A well-designed essay plan helps student organize students’ writing assignments into milestones, tasks, and schedules to facilitate the completion of these projects. It’s an important skill that most don’t try to develop or improve upon to its fullest capabilities, which unfortunately is the reason behind so many cases of stress, procrastination, and poorly written work. In recent years, some techies figured on capitalizing on this needed skill and developed several really good and competing planners to help with the essay writing process to much success. We’re here to teach you how to create an effective plan on you own:
Review the Essay Prompt and Ask Questions
Make sure you understand the question. If, for instance, you are writing an English essay on an 18th century poet and need to persuade the case for his/her need to be added to the literary canon – then you would know that you are writing an argumentative essay. If you don’t understand any part of the prompt, ask your teacher for clarification.
Day 1) Define Your Topic Interests and Goals
Assuming that you have some leeway in choosing from a variety of essay topics, it’s in your best interest to choose something that intrigues you and is challenging. Teachers want to see you push research limits given the available resources. By choosing something you like but can expand your knowledge in is sure to impress.
Day 2) Conduct Your Assignment Research
You can start your research online by finding out as much information related to your topic and then conducting your in-depth research at the library where you have access to its collection of books and journals. In the case of a narrative essay, for example, you wouldn’t need too much in-depth research but would still want to improve the quality by finding out supporting details about what you describe.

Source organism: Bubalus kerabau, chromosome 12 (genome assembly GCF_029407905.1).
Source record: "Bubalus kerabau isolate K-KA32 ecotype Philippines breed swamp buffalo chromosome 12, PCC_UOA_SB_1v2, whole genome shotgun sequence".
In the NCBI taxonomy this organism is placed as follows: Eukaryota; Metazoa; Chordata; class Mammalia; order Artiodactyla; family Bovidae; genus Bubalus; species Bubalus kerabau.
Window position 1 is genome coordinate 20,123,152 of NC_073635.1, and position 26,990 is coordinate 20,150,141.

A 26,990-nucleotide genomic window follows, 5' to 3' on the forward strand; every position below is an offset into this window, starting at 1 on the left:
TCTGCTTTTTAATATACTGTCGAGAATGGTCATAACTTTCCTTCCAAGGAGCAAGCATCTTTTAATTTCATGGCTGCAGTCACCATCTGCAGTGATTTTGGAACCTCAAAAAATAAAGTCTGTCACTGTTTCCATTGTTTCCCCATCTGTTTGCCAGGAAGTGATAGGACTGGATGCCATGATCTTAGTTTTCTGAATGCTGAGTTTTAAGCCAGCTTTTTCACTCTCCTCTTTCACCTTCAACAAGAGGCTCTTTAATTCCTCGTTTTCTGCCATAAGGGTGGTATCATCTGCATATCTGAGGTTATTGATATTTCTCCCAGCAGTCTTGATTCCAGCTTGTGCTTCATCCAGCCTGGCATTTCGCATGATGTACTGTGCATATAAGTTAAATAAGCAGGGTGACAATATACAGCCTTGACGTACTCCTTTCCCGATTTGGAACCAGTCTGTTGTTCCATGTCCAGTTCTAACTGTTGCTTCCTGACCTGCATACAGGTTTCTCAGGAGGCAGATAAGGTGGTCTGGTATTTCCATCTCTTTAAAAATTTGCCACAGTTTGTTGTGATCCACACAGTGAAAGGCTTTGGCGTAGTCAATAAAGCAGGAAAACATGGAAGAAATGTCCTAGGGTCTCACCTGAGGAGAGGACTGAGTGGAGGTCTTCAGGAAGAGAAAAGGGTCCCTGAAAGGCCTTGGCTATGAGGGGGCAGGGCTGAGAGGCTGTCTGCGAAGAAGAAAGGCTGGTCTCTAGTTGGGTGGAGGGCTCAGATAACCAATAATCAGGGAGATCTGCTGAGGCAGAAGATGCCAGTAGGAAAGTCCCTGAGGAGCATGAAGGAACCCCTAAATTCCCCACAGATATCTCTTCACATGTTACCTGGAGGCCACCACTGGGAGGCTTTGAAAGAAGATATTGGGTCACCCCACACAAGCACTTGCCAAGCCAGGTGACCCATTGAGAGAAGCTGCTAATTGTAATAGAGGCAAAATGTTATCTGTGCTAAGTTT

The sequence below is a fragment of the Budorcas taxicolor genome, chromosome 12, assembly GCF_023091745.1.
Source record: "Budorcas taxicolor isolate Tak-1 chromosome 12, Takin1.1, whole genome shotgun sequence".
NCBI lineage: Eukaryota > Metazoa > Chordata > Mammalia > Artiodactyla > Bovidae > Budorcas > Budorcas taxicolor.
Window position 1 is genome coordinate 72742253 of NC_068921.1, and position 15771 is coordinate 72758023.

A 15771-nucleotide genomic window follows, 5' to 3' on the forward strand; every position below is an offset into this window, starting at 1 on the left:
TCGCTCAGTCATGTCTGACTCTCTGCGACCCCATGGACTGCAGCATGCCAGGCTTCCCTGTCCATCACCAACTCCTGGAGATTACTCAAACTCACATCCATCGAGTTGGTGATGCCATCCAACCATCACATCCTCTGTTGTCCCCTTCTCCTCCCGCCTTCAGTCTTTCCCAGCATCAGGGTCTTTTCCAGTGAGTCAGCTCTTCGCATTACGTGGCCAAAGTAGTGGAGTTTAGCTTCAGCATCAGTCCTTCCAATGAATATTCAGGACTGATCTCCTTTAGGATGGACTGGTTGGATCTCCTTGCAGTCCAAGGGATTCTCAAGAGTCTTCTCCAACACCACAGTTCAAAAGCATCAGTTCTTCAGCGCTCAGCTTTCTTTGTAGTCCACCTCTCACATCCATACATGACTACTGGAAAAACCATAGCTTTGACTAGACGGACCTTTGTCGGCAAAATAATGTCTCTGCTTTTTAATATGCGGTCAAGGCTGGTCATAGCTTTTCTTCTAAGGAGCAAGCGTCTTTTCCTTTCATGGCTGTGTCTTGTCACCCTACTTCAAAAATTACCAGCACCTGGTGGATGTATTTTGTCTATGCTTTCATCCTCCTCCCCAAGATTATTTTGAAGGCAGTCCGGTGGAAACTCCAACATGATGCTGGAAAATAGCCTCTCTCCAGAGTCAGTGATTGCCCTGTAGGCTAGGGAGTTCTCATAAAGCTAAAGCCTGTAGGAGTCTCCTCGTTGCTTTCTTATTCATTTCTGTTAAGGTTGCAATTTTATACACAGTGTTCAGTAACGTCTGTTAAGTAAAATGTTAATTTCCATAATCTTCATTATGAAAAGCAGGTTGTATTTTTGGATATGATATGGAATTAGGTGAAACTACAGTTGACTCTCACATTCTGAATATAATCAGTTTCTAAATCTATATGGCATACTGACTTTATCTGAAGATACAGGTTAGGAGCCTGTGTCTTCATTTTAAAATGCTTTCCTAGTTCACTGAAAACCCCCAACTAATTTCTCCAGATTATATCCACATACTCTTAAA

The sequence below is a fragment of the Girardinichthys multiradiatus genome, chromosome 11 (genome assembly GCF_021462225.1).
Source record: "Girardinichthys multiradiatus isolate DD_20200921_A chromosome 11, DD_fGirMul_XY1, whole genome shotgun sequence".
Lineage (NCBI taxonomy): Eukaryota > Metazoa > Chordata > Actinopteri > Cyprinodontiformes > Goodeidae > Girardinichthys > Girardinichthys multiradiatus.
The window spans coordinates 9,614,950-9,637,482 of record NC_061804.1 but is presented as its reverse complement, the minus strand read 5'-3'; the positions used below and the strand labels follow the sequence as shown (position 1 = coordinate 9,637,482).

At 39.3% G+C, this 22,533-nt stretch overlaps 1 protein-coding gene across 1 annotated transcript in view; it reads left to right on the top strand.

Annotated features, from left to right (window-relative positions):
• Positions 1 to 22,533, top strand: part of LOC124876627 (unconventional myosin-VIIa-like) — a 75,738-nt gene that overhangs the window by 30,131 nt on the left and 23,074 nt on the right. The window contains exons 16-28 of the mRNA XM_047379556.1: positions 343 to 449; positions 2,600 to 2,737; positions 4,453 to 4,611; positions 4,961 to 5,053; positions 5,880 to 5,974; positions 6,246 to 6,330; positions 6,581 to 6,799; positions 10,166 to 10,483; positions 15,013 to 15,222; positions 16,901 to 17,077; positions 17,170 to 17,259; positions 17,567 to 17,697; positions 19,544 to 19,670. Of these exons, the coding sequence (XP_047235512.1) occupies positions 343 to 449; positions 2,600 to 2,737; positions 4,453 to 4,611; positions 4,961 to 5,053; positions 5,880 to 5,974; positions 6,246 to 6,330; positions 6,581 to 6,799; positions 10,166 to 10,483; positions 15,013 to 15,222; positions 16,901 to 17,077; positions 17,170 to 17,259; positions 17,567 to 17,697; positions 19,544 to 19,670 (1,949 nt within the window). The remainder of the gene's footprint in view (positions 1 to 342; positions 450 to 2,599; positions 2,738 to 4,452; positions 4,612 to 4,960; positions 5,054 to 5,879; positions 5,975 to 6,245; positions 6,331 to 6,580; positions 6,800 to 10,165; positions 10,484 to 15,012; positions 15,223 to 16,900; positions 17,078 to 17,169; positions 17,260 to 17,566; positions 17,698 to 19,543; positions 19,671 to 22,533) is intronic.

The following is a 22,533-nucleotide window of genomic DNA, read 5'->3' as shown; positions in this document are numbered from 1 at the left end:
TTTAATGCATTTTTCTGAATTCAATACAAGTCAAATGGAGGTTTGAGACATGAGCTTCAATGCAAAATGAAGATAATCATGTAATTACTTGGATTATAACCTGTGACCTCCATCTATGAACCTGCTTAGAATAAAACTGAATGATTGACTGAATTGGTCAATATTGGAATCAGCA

Day 3) Create an Outline and Start a Draft
Gather all of your notes and put together an outline of all of the main points you want to make in support of your thesis. By creating a draft first you can easily rearrange, remove, or add material as you deem fit. Next, start writing your first draft. Do this quickly without any hesitation. Don’t worry about mistakes.
Day 4) Day-Off/Free Day
That’s right. Day 4 is a day off from this project. I would usually use this time to catch up on other homework assignments or spend time to myself. Essay writing is a process and taking some time off between a first draft and a revised draft will elevate the quality of work.
Day 5) Revise Your Thesis and First Draft
Back to business. Take out your draft and start the process of revision. First have a look at your thesis and see if you still feel the same way about your argument. And then start revising the body paragraphs of your draft. Revision is the process of reimagining, and that is the mindset you need to have here.
Day 6) Edit and Proofread Your Essay
Finally, you are ready to conduct a final review by making your edits and proofreading your work. Be very strict and critical when making corrections. Even if you are afraid of cutting out text it will probably improve the work overall.
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